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Brown v. 820 River Street


August 10, 2009



Plaintiff Wallace Brown ("Plaintiff" or "Brown") commenced this action pursuant to Title VII of the Civil Rights Act 1964 ("Title VII"), 42 U.S.C. § 2000et seq., the New York Human Rights Law ("NYHRL"), N.Y. EXEC. LAW § 290 et seq.,*fn1 and the Americans with Disabilities Act ("ADA")*fn2, 42 U.S.C. § 12101 et seq., claiming that Defendants 820 River Street, Inc., Altamont House, Inc., and Marcia Pool (collectively, "Defendants"), discriminated against him because of his race, sex, and HIV positive status, and this discrimination resulted in unfair treatment and eventually termination. Compl. (Dkt. No. 1) at 6 (a), (c), (f). Currently before the Court is Defendants' Motion for summary judgment. Motion (Dkt. No. 18). For the reasons that follow, Defendants' Motion is granted and the above-captioned case is dismissed in its entirety.


The Altamont Program, Inc., doing business as Defendants Altamont House and 820 River Street, Inc. is a not-for-profit corporation that provides drug and rehabilitation services. See Def.'s Statement of Material Facts (Dkt. No. 18, Attach. 2) ¶ 2; Young Aff. (Dkt. No. 18, Attach. No. 2) ¶ 1.*fn3 Plaintiff is an African-American male, who has been diagnosed as HIV positive. Dkt. No. 1. In June of 2005, Plaintiff applied for employment at the Altamont House. Compl. at 6. He was subsequently hired as a "Chemical Dependency Counselor" on a per diem, part-time basis. Id. On or about January 24, 2006, Plaintiff applied for a promotion to full-time employee status. Compl. at 6; Statement of Material Facts ¶ 12.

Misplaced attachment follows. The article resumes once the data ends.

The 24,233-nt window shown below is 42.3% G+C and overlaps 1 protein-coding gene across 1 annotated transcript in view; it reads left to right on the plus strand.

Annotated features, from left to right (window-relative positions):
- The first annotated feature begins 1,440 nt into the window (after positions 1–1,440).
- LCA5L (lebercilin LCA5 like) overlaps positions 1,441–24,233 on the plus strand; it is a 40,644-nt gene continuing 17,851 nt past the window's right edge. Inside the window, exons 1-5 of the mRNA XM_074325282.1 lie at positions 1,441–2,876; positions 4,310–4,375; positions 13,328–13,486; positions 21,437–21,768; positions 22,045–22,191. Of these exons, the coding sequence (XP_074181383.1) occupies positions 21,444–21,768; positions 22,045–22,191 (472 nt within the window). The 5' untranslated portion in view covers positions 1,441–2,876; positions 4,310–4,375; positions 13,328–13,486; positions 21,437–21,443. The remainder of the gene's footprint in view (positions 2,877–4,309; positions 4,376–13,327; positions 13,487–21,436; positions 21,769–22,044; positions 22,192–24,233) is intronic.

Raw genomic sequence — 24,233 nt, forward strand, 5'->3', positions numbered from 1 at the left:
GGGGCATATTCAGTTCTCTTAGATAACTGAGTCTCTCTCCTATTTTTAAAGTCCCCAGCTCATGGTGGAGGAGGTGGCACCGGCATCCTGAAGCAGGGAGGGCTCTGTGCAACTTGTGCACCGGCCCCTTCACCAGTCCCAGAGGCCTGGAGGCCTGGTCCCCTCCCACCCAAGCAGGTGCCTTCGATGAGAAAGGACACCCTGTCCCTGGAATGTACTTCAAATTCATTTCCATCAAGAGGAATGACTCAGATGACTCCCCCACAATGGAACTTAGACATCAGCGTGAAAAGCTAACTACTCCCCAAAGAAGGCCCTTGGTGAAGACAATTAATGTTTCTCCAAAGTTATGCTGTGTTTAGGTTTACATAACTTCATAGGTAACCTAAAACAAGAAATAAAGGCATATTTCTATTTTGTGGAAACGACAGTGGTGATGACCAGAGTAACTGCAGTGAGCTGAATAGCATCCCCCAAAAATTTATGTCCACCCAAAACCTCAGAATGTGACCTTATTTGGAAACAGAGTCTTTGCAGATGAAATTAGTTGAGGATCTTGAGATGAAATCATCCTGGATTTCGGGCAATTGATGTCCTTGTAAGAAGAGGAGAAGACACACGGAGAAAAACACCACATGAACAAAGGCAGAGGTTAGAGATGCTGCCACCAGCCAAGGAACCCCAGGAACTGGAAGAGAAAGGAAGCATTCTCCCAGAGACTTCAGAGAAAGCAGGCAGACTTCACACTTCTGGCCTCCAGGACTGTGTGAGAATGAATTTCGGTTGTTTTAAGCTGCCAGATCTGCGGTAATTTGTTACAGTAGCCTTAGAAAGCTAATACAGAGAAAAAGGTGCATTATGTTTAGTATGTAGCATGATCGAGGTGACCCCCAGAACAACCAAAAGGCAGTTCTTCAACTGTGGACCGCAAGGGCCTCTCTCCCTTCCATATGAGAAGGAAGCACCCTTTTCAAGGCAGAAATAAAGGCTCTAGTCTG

Plaintiff met with Defendant Marcia Pool ("Pool"), the clinical and administrative director of Altamont House, to discuss his employment status. Compl. ¶ 1. During this discussion, Pool informed Plaintiff that he was not eligible to become a full-time staff member. Id. It is undisputed that at the time Plaintiff was hired there was never any discussion of promotions nor was he ever promised any advancement in the organization. See Pl's. Dep. (Dkt. No. 18, Ex. H) 20:2-10; Statement of Material Facts ¶ 4 ("At the time of Plaintiff's hire, he was not promised any further advancement within the organization without attaining a drug and alcoholism counselor license under the laws of the State of New York"). Further, Plaintiff was an at-will employee. Following the conversation, Pool wrote Plaintiff a letter stating the reasons for the denial for a full-time position. Mem. to Def. Ex. B (Dkt. No. 18) ¶¶ 3, 7. In that letter, Pool stated that Plaintiff was unable to work well with his peers and continually disregarded the policies and procedures of the agency and, therefore, based her decision not to promote him on his "performance and lack of team effort." Id. She also wrote that Plaintiff was quick to point out what he believed to be flaws in the performance of his peers and had "shown poor judgment on several occasions." Id. No mention was made of his race, gender or HIV positive status. On February 15, 2006, Defendants informed Plaintiff that they were terminating his employment. Dkt. No. 1.